With 13 days before first pitch in the MLB4 Tournament in Arizona, we continue our position previews with the one position other than Second Base which will likely me manned by a senior: Catcher.
#20 Sr. C Ty “The Jaguar” Duvall (.275/.418/.413)
When Duvy decided to return for his senior season, catcher went from one of the biggest question marks to a position of certainty at starter, and admirable depth behind him.
His defense is damned near immaculate, as though it would seem difficult to replace Philip Clarke’s .990 fielding percentage, Duvy had a .996 fielding percentage last year while serving as Mason Hickman’s personal catcher. He can frame, block, and throw with the best of them, and his senior leadership will be invaluable to such a young pitching staff.
At the plate, Duvy saw time in 63 games, and was the starter at either C or DH by year’s end. Though he was not quite the contact or power hitter Clarke was, he has great plate discipline, and was 3rd on the team in drawing walks, with 42. Ty rarely hurt the team, as well, as though he is no burner on the base paths, he only hit into one double play on the season.
Most telling, though, is that once SEC play began, and we faced tougher pitching, Duvy’s offensive numbers actually improved quite significantly. Against SEC pitching, Duvy put up a fantastic slash line of .310/.459/.464 with 7 of his 11 total doubles.
He will be the weekend starter at catcher, though I would be shocked if Corbs doesn’t rest him at least once per week (and certainly day games after night games). If I had to guess, I’d say he starts around 75% of games at catcher, and the remaining 25% at DH.
Like Harrison Ray, I fully expect Duvall to bat higher in the lineup than the 8 slot he mostly found himself in last year. Like Ray, again, here’s to hoping the power comes in 2020.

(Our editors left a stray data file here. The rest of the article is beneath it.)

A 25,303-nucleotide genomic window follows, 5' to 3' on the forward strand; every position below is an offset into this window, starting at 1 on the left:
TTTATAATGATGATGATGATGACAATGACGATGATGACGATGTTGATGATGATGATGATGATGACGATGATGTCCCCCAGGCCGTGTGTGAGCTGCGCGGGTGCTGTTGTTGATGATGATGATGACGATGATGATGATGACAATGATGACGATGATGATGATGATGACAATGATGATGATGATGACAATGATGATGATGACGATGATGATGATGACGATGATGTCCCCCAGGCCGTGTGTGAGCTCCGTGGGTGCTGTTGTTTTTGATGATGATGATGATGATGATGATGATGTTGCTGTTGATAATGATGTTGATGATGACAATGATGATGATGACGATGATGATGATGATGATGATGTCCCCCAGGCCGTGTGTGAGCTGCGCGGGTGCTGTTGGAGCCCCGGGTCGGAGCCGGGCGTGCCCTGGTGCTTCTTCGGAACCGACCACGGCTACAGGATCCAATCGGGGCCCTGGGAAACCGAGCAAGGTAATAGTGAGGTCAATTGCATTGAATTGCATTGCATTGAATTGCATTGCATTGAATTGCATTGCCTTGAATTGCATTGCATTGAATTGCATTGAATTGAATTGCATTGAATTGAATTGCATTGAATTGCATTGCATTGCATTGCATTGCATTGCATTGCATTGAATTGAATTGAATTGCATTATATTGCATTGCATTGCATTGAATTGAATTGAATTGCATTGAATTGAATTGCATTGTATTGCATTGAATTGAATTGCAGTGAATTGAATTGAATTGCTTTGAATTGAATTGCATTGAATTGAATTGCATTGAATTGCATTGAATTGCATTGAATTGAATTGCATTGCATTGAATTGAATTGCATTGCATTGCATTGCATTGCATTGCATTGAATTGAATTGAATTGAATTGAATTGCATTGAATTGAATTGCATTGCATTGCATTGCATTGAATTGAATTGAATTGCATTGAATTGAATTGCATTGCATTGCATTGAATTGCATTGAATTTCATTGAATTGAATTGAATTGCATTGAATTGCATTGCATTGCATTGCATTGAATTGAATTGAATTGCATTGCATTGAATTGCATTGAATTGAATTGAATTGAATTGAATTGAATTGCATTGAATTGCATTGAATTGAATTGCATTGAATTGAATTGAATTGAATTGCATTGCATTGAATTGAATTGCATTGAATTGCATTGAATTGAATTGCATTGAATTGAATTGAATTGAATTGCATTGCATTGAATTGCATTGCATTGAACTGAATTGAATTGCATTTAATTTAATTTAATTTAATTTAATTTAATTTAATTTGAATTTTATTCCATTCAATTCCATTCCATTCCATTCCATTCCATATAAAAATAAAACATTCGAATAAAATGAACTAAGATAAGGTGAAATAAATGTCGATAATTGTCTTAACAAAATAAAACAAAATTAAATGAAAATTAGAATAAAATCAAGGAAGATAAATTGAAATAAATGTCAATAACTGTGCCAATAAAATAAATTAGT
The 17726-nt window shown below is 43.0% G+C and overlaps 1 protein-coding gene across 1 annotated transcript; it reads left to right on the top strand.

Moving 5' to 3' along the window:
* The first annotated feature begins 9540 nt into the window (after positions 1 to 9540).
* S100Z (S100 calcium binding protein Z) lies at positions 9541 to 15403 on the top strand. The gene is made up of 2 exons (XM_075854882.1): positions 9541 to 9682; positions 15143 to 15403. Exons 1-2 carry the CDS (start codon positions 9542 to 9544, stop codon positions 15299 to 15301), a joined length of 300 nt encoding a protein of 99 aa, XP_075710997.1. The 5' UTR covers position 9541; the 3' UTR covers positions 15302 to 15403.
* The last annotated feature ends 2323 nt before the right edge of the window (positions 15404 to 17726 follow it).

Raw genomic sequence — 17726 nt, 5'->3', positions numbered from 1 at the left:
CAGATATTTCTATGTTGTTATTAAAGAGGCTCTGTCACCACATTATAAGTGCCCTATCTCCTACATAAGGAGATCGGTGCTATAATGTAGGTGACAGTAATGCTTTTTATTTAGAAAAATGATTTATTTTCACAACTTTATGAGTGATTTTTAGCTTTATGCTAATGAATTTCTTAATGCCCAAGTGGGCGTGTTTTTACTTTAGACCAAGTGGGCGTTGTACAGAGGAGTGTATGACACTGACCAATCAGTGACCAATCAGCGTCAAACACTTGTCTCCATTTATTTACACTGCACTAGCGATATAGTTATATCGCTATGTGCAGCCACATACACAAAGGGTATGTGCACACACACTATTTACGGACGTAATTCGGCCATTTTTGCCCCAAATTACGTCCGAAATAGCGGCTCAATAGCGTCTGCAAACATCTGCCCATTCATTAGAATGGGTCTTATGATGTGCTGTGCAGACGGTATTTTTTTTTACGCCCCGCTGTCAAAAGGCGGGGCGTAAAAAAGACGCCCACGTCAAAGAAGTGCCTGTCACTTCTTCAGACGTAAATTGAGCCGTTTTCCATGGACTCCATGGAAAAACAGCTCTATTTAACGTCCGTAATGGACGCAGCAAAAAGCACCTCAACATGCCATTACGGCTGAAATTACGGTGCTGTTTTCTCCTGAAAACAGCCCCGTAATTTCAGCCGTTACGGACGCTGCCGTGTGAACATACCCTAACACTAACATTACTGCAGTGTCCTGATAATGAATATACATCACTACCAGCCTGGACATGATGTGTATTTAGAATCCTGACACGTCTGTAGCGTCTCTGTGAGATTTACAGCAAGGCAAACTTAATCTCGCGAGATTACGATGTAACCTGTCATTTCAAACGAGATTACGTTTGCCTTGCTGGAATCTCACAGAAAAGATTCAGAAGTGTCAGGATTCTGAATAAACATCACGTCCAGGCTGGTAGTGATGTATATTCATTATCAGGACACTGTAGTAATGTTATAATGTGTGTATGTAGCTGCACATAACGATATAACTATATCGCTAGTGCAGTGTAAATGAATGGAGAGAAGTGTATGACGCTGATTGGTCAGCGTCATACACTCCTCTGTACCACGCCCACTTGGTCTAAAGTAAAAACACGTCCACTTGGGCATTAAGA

#5 So. C Phil “The Hitman” Clarke (.308/.388/.480)
This was the one loss to the draft that hurt the most. Not because we couldn’t replace him with a seasoned veteran (see above), but because Clarke was a professional hitter who was fully figuring out every aspect of his job behind the plate. No one will be able to convince me he wouldn’t have been able to help his draft value had he returned—he was a draft eligible sophomore, so he would have retained leverage even if he returned for his junior year. He was poised to become the best college catching prospect in the country, but instead, he took $500k to join the Blue Jays’ system. Again, not a one of us can fault him, but the frustration over what might have been is real.
Though starter is likely sorted, who will vie for backup role?
The Sophomore Option
#12 So. C/1B/DH/UTL Dominic Keegan (.227/.320/.273)
Keegan played sparingly last season (15 games; 0 starts), and registered 5 hits in 22 at bats. With catcher Ty Duvall returning for his senior year, Keegan is likely to find few options to play behind the plate, but he will have a good shot to get playing time at 1B and DH. He’s a right handed power bat who can generate excellent exit velocity,
The sophomore power bat went 5-12 with a HR, 3B, and 3 RBI in three pre-season exhibition games—splitting time at catcher with freshman C.J. Rodriguez.
#5 Fr. C C.J. “Chi-Chi” Rodriguez (N/A)
Not sure how many of you know this, but Coach Corbin chooses the numbers for his players—not the other way around. As such, it is quite telling that Rodriguez, and not Duvall or Keegan, has been given the #5—the number worn by the past three starting catchers: Philip Clarke, Jason Delay, and Spencer Navin.
Based purely on the small sample size of Fall Ball games, I completely see what Corbs sees in Chi-Chi.
Behind the plate, he looks like a natural. At the plate? Well, he went 2 for 3 against Michigan.
#55 Fr. C Maxwell “Max Power” Romero, Jr. (N/A)
I know much less about Max Power—except that he got his name from a hair dryer—as he did not see action in any of the three preseason exhibition games against Michigan and Okie State. He did play in the Black and Gold series, and went 1 for 4. If I had to guess, I’d put him in the “likely to redshirt” camp.
It’s Duvy’s job, but Rodriguez and Keegan are likely to compete for the scraps at backup catcher, first base, and DH. I’d give the early nod to Chi-Chi as the backup backstop.